Wednesday, June 01, 2005

The Cheese Eaters Say 'Non'

I find it ironic that rejection of the European Union constitution comes so resoundingly from ‘French’ voters. After all the idea of a single Europe united through trade at peace with itself, was first imagined by the French writer Victor Hugo in the mid-19th century. And it was in Paris in 1950s that the foundations for the modern EU were laid. Moreover for almost half a century the French have bandied about the idea of the EU as something uniquely French.

Having said that, I am not very surprised that the French derailed the EU. They have been moaning for some time now how the evolving EU is not quite ‘European’ in spirit and more Anglo-Saxon… The last time I looked both the Angles and the Saxons were from Europe, but isn’t it typically French to claim they are all for a ‘European’ Union and then grudge anything that does not look, sound or taste suitably French. One thing is certain -- the derailing of the one-Europe project will trigger a serious crisis in the EU. And I can’t wait to see on what grounds France will try to assert itself in Brussels.

The French ‘no’ coalition was manned by a motley bunch of domestic malcontents. At the top of the list were people moaning France's economic malaise; its 10% unemployment is often simplistically blamed on EU market reforms. Then there was the fear of the future admission of Muslim Turkey into the EU, and what that would mean for French jobs and rise of Islam in Europe’s heartland. Less tangible, but equally important, was the question of national identity and the popular belief in France's rightful place at the head of the European table. Never mind they have done little to deserve it. The admission of 10 nations to the EU last year not only brought in low-wage, market-oriented economies, but diluted French influence over the Brussels agenda and that is really what hurts collective French pride.

The media was full of a heart-broken French President, Jacques Chirac in the wake of the ‘no’ vote. But, I say spare no tears for Mr. Chirac. If anything, he is a victim of his own miscalculation. He has frequently used the EU as a tarbaby to deflect pressure from his government's tardy economic performance. No matter how passionately he then appealed to voters to say "yes", he couldn't turn this Brussels ennui around.

Many French voters saw the referendum as a chance to punish Mr Chirac. Having said that both Mr Chirac's political future and the direction of European integration face an uncertain future. Mr. Chirac, the wily politician that he is might have already deflected the blame – his prime minister, Jean-Pierre Raffarin resigned in the wake of the ‘no’ vote to be replaced by the colorful foreign minister Dominique Marie Francois Rene Galouzeau de Villepin.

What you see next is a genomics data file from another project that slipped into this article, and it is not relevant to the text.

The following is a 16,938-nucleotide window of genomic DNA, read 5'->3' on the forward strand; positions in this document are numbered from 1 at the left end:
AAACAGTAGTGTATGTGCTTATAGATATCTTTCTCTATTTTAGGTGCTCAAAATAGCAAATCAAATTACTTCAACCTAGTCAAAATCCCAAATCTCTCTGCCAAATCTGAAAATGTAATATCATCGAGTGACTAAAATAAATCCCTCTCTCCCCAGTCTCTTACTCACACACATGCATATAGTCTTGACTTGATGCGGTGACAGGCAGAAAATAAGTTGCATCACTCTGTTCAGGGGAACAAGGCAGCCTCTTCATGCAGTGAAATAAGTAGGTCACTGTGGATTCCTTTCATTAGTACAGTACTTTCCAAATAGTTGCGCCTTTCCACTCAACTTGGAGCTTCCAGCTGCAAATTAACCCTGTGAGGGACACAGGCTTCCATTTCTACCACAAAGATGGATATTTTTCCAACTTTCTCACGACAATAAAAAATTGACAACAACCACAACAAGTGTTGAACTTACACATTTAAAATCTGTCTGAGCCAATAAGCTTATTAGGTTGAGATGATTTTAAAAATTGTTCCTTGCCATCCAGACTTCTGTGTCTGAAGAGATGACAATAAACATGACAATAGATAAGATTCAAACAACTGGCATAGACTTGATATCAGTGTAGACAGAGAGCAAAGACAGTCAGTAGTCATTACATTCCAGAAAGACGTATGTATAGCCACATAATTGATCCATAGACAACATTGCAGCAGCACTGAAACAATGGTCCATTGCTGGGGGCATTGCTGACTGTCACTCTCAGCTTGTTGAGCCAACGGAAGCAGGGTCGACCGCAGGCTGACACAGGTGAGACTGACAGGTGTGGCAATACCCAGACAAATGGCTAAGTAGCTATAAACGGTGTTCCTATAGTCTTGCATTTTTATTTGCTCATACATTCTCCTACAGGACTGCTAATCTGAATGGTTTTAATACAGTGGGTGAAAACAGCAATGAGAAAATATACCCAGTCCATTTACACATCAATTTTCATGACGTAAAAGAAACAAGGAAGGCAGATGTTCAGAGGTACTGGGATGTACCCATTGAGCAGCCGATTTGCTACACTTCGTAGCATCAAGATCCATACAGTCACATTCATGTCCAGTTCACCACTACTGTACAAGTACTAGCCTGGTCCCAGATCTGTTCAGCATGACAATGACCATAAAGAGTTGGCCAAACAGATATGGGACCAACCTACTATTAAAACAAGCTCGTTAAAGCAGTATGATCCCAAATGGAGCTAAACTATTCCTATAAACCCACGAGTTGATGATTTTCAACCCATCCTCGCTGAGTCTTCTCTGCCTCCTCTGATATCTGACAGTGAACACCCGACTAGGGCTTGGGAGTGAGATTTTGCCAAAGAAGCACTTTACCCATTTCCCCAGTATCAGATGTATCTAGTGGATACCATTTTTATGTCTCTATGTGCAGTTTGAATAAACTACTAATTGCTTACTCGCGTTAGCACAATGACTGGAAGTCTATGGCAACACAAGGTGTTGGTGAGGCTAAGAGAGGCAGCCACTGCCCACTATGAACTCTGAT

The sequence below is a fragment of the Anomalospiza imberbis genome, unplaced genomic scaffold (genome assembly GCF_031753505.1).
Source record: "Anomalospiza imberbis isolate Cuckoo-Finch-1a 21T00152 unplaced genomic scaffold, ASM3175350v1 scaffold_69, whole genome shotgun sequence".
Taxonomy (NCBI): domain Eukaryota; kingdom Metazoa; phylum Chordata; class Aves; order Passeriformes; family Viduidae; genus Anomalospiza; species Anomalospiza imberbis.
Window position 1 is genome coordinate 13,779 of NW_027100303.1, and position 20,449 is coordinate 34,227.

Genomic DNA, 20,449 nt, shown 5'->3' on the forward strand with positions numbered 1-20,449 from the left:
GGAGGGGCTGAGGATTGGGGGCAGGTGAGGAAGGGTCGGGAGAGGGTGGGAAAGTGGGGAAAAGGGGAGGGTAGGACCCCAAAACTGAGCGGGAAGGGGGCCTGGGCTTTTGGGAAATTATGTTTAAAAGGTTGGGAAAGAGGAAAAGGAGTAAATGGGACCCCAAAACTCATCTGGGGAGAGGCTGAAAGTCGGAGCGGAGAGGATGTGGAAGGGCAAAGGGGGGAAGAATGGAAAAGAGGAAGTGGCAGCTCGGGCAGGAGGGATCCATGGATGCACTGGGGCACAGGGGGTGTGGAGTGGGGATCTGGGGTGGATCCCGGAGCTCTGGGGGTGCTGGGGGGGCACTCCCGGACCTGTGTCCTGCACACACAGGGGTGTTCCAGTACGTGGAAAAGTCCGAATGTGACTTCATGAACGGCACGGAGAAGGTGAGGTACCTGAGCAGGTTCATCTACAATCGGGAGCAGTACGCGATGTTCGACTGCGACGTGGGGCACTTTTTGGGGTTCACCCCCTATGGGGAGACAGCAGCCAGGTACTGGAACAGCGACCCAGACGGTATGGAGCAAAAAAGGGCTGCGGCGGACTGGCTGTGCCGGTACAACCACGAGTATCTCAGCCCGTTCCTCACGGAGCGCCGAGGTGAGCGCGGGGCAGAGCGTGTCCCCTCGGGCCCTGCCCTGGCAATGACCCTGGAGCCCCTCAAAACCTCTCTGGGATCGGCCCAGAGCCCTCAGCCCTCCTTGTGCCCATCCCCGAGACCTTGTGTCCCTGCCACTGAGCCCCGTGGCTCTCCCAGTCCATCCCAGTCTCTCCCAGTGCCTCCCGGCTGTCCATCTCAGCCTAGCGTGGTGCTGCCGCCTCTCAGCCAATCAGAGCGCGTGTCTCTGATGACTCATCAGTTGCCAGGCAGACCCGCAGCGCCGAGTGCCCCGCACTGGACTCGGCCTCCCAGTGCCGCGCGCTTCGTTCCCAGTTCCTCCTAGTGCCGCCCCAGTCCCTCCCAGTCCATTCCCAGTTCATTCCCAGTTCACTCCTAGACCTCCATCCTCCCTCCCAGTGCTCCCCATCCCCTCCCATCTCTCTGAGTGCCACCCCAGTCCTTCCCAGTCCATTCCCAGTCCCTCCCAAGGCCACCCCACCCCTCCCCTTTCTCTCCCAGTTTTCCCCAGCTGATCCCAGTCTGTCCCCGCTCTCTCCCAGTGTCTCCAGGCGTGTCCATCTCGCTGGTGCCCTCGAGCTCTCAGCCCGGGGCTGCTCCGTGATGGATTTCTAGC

The decision to seek the public’s opinion in a referendum was Mr Chirac's idea – apparently parliaments can ratify the EU constitution without one. Mr. Chirac sought public approval stating that "the honor and lifeblood” of democracy was at stake. The rejection amounts to a personal rebuff.

So where does the EU go from here? Well, that depends on whether the constitution is abandoned in its current form or a creative solution is found around the requirement that it must be adopted by all 25 member nations. The constitution is meant to streamline the EU's cumbersome workings and establish a president, foreign minister and a common foreign policy. As the Union has grown from its original six member nations, the need for transparent and efficient governmental mechanisms has become increasingly urgent.

The French and Dutch ‘no’ votes will push EU officials back into Brussels, possibly for a long hiatus. But the Union that has evolved over 50 years is unlikely to disappear overnight – French hubris notwithstanding. For now the EU will continue to operate under the treaty regulations of 2000. As for France, it will not withdraw, but last week’s ‘no’ vote has clearly dealt a cruel blow to any delusions it might have had about leading the EU.

Tuesday, May 31, 2005

A Long Haitus...

It is nearly half a year to date since my last post, and despite promises to the contrary, I have not written one thing. Let me re-phrase that, I started out on half a dozen pieces but have failed to draw them to a satisfactory conclusion. No excuses. I just couldn't do a thing.

We have lots of big news on the home front. A big hurrah for the missus -- now officially a doctoral candidate. We are also expecting out own little bundle of joy this fall. And that promises to bring in lots of change into our lives. More on that in future posts. Stay tuned...